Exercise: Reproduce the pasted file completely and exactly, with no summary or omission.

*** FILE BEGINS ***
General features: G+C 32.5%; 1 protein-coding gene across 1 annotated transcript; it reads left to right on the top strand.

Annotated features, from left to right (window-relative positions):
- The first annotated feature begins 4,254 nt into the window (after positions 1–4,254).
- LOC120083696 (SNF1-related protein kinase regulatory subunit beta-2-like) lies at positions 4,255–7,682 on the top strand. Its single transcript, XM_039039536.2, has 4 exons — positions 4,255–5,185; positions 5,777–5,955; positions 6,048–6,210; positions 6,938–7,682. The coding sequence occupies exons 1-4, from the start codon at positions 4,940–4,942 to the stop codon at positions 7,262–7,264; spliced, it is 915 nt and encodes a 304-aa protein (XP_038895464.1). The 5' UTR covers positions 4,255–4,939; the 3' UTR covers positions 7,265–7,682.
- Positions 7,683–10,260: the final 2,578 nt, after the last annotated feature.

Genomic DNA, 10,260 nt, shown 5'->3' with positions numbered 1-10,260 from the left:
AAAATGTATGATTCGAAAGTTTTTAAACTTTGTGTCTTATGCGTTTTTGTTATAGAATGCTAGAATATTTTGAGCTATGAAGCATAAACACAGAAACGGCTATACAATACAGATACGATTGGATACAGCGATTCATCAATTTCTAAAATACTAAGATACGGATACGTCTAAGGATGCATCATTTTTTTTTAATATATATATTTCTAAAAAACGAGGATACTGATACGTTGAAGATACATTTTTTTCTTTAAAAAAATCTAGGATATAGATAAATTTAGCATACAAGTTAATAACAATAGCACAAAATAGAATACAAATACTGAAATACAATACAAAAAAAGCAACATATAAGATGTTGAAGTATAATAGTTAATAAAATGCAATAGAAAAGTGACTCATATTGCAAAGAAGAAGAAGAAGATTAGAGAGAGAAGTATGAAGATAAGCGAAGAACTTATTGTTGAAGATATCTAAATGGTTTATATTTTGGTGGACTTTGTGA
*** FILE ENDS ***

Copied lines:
General features: G+C 32.5%; 1 protein-coding gene across 1 annotated transcript; it reads left to right on the top strand.

Annotated features, from left to right (window-relative positions):
- The first annotated feature begins 4,254 nt into the window (after positions 1–4,254).
- LOC120083696 (SNF1-related protein kinase regulatory subunit beta-2-like) lies at positions 4,255–7,682 on the top strand. Its single transcript, XM_039039536.2, has 4 exons — positions 4,255–5,185; positions 5,777–5,955; positions 6,048–6,210; positions 6,938–7,682. The coding sequence occupies exons 1-4, from the start codon at positions 4,940–4,942 to the stop codon at positions 7,262–7,264; spliced, it is 915 nt and encodes a 304-aa protein (XP_038895464.1). The 5' UTR covers positions 4,255–4,939; the 3' UTR covers positions 7,265–7,682.
- Positions 7,683–10,260: the final 2,578 nt, after the last annotated feature.

Genomic DNA, 10,260 nt, shown 5'->3' with positions numbered 1-10,260 from the left:
AAAATGTATGATTCGAAAGTTTTTAAACTTTGTGTCTTATGCGTTTTTGTTATAGAATGCTAGAATATTTTGAGCTATGAAGCATAAACACAGAAACGGCTATACAATACAGATACGATTGGATACAGCGATTCATCAATTTCTAAAATACTAAGATACGGATACGTCTAAGGATGCATCATTTTTTTTTAATATATATATTTCTAAAAAACGAGGATACTGATACGTTGAAGATACATTTTTTTCTTTAAAAAAATCTAGGATATAGATAAATTTAGCATACAAGTTAATAACAATAGCACAAAATAGAATACAAATACTGAAATACAATACAAAAAAAGCAACATATAAGATGTTGAAGTATAATAGTTAATAAAATGCAATAGAAAAGTGACTCATATTGCAAAGAAGAAGAAGAAGATTAGAGAGAGAAGTATGAAGATAAGCGAAGAACTTATTGTTGAAGATATCTAAATGGTTTATATTTTGGTGGACTTTGTGA